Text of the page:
Clarett, while in prison, started a blog, called “The Mind of Maurice Clarett.” While he no access to the internet existed in prison, Clarett’s girlfriend, Ashley Evans, posted his blogs. In May of 2009, Clarett was asked what the most important lesson he learned since leaving the Ohio State University, and he responded on his blog, “I wish I had paid more attention to what people didn’t say rather than what they did say. I wish I had the ability to detect intentions and I wish I knew where I really fit into the big scheme of things at OSU. Your question is a good one but I wish it was broader. There were a lot of lessons learned but I can’t say that one outweighed another. I am not sure if the answer provided answers your question or not but I hope it helps. If you can take one thing with you, learn to listen to what is not said and learn to pay attention to intentions and body language. It helps to separate what’s real and beneficial from the nonsense.”
Back in October, 2010, Clarett posts this encouraging statement, “Think strong, live strong, and stay tough. There is a light at the end of every dark tunnel. I’m living proof that anything is possible to achieve as long as your spirit stays strong and you learn to love yourself. When I smile these days I don’t just smile for myself but I smile and laugh for every person who is still suffering from either pain they brought upon themselves or pain that has been afflicted on them by someone else. I’m loving life and I’m living it. I couldn’t have imagined this life six months ago. God is real. His grace and mercy has definitely played a role in my transformation. Think strong, be patient, have faith and act courageous when adversity strikes.”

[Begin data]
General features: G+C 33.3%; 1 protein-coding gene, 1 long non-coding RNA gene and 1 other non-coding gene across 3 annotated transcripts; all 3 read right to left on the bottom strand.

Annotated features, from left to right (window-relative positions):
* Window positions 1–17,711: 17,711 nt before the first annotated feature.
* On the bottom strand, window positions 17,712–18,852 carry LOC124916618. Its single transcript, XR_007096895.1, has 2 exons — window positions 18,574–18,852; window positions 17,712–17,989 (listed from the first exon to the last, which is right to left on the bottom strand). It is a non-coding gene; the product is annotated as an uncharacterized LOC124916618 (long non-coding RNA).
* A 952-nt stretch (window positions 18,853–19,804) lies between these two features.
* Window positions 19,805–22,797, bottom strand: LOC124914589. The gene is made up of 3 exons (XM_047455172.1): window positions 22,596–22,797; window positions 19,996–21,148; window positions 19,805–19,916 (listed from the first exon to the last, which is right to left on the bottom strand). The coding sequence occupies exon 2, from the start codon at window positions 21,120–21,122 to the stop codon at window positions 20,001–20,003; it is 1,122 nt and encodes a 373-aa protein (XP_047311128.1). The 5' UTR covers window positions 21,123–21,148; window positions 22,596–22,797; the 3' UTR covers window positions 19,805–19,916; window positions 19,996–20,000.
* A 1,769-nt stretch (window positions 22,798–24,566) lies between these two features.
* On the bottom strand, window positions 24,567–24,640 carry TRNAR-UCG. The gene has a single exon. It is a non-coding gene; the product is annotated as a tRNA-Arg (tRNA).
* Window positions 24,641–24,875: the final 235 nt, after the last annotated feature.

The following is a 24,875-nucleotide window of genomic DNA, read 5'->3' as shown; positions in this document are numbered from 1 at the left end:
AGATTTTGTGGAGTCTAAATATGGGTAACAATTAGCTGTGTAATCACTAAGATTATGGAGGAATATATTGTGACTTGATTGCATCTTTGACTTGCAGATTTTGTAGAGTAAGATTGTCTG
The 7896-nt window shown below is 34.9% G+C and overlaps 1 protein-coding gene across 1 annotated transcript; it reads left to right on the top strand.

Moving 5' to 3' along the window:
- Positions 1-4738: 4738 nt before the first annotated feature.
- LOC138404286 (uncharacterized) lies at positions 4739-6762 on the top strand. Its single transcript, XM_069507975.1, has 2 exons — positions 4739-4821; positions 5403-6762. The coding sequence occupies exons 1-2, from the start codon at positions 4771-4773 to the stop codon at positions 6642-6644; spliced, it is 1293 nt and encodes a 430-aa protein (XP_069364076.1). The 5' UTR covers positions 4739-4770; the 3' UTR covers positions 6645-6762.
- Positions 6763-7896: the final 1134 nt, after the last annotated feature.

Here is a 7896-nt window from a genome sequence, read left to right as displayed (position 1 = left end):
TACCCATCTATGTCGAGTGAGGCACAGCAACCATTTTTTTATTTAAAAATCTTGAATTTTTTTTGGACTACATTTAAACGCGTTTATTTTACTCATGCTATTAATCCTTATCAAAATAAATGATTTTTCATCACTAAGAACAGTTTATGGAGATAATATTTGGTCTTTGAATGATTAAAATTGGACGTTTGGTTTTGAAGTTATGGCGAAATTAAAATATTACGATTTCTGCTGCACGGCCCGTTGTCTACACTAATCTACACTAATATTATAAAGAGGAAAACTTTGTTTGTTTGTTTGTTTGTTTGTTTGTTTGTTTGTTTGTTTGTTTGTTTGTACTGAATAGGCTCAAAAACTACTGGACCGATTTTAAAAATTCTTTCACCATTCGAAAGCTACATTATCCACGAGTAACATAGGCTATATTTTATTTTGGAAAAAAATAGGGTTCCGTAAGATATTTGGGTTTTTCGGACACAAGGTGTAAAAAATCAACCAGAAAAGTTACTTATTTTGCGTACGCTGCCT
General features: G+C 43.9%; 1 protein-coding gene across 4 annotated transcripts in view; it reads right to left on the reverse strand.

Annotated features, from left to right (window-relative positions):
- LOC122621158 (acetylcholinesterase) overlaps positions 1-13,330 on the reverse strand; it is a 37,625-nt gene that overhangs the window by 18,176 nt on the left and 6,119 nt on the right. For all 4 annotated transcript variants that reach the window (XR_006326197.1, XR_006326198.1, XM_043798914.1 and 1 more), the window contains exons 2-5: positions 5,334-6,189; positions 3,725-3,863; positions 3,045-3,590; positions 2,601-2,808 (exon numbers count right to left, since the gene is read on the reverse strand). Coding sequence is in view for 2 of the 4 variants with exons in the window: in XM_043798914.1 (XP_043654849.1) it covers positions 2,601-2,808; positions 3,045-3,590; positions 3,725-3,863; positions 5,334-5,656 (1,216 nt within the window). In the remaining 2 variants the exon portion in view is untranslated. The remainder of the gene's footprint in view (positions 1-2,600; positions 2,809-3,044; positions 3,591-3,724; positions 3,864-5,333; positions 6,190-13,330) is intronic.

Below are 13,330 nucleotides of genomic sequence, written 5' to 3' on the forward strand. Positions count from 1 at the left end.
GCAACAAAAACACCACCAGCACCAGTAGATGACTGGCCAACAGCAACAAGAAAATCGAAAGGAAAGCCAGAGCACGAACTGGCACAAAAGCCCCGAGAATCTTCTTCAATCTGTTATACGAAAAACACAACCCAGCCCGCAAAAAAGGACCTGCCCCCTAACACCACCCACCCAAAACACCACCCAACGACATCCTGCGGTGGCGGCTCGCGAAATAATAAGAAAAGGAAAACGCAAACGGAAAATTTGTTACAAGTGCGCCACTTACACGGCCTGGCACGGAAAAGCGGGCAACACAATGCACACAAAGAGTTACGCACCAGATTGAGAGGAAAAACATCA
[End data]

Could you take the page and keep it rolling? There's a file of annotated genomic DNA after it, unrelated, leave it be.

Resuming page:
Out of his pain, Clarett encourages others struggling to persevere and push through the pain with the Lord. He uses his experience to help others with their stuggles. Clarett expresses his hopes that the bad will not be his final testimony; he wants to make a positive impact.
Roy Hall returns to the stage after his friend to speak on the topic ‘Test Your Testimony.’ He shares Revelation 12:11 “They triumphed over him by the blood of the Lamb and by the word of their Testimony,” and encourages everyone to share their testimony when opportunity presents itself. “Don’t hide it because your ashamed, because it can lead people to overcome with Christ,” he comments.
Hall shares his testimony being raised in a home with a physically abusive, heroin-addicted father, then by a single mother after divorce, but demonstrates how the Lord help him overcome, and feels showed him favor when he was picked in NFL draft ahead of that year’s Heisman Trophy winner Troy Smith despite a less impressive record that year.
Hall's post-football, started the non-profit organization in Central Ohio, the Driven Foundation, which provides both educational and motivational programs, support services and events to families and youth.
After the presentation by the star athletes, the two talked with fans, posed for pictures and handed out photographs to area youth and interested adults.